Case Report
Copyright ©The Author(s) 2019.
World J Clin Cases. Jan 6, 2019; 7(1): 73-78
Published online Jan 6, 2019. doi: 10.12998/wjcc.v7.i1.73
Table 1 Characteristics of Millard-Gubler syndrome cases caused by cerebral ischemic stroke in the prior literature
AuthorTimeAge, yrSexMedical historyPhysical examinationMRIMRAOthers
Yasuda Y et al[9]199360MaleNARight peripheral facial nerve palsy, left hemiparesis, tongue deviated to the left, exaggerated deep tendon reflex, and equivocal left Babinski’s reflexCerebral infarction in the right ventral ponsOcclusion of both vertebral arteries
Matlis A et al[8]199476MaleHypertension, ischemic heart disease, and type II diabetes mellitusSlight dysarthria, peripheral right facial palsy, flaccid left hemiparesis, brisk left deep tendon reflexes, and positive left Babinski’s reflexCerebral infarction in the right anteromedial ponsNA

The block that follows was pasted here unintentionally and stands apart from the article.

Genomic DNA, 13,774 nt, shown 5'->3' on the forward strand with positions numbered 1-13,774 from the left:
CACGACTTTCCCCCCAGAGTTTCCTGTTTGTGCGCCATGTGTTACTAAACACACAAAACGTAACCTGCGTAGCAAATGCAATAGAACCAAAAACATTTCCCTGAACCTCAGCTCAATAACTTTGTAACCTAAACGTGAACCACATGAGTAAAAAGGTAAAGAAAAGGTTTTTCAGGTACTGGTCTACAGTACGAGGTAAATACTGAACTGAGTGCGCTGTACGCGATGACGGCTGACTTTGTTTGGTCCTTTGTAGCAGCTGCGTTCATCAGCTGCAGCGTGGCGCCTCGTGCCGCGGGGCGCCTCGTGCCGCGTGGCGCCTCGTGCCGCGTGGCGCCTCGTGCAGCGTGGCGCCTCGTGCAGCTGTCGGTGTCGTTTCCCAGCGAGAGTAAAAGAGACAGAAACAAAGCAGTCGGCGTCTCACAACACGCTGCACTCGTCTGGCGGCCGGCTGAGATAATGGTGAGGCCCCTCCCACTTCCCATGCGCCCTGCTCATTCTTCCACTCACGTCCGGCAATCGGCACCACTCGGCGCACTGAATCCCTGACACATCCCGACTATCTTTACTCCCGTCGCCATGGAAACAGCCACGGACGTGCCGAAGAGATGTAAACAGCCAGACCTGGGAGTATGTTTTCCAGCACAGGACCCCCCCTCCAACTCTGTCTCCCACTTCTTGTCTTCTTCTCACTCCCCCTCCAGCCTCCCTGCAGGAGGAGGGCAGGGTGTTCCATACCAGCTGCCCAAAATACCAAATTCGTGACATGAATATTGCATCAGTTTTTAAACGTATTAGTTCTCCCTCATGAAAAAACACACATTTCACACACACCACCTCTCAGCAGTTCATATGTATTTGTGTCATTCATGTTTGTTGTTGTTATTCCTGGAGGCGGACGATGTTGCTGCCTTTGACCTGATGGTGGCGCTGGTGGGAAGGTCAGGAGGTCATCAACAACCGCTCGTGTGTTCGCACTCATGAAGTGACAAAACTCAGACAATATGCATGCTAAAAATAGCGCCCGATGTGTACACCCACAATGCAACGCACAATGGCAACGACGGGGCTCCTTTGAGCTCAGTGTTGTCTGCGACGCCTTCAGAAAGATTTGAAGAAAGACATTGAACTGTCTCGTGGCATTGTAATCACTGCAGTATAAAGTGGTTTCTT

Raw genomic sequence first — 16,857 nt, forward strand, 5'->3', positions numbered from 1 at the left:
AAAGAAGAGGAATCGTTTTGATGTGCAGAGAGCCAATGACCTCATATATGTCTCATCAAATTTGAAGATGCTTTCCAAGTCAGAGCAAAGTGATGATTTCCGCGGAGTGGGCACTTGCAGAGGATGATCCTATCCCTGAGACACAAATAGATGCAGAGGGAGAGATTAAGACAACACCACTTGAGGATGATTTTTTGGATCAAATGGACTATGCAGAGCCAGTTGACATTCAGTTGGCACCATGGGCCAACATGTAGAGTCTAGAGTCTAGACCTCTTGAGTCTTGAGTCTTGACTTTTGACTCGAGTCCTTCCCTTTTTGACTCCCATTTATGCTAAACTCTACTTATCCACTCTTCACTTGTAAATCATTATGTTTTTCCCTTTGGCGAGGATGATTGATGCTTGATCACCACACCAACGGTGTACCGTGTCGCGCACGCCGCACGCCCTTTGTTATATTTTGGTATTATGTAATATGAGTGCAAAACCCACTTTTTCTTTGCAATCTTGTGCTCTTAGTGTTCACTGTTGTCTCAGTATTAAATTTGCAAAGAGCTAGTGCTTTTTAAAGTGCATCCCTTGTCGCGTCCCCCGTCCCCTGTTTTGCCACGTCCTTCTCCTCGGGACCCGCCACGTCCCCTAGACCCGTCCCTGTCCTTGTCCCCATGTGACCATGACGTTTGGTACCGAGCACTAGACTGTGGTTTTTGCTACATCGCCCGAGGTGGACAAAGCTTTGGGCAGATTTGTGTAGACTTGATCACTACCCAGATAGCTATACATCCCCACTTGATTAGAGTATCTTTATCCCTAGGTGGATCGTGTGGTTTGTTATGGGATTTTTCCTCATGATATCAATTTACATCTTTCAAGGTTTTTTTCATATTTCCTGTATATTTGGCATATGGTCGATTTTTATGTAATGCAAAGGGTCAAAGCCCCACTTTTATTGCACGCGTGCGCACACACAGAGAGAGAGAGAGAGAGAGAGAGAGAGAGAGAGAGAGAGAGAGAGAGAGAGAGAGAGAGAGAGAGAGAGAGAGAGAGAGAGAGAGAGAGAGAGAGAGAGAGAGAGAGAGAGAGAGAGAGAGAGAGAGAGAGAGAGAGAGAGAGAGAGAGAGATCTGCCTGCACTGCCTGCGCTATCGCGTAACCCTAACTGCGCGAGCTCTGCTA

Onbas O et al[1]200556MaleNALeft facial paralysis, right hemiparesthesia, and exaggerated deep tendon reflexesAcute cerebral infarction in the left ventral part of the ponsStenosis of the basilar artery
Rose DZ et al[10]201045MaleHIVHorizontal diplopia, left facial paralysis, and right hemiparesisAcute cerebral infarction in the left ponsUnremarkableMRSA meningo-vasculitis caused by the restricted diffusion of pus in the subarachnoid space
Ahdab R et al[7]201363MaleDiabetic and hypertensiveRight facial palsy involving the lower facial muscles and the orbicularis oculi but sparing the frontalis muscle and left hemiparesisAcute cerebral infarction in the ventro-medial aspect of the medulla and limited to the right pyramidDiffuse atherosclerotic changes of the basilar trunk with mild to moderate multisegmental narrowing, especially in the distal third